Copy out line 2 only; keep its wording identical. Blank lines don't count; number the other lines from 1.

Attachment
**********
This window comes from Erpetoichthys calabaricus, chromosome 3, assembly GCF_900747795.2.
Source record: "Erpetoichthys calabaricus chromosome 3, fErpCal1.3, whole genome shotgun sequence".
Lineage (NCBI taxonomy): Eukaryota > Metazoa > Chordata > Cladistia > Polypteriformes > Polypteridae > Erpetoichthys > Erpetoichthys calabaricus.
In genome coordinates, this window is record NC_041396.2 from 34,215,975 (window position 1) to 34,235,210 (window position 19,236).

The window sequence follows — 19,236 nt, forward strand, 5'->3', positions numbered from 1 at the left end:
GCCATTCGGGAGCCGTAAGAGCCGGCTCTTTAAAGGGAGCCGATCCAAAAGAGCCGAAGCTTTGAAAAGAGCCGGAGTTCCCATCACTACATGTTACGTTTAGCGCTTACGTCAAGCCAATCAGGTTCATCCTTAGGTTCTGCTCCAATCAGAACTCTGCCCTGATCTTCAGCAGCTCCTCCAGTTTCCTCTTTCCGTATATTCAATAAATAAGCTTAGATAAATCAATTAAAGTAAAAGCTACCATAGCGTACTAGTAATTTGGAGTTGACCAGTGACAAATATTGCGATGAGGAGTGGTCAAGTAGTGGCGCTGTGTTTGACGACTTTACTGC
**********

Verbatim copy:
Source record: "Erpetoichthys calabaricus chromosome 3, fErpCal1.3, whole genome shotgun sequence".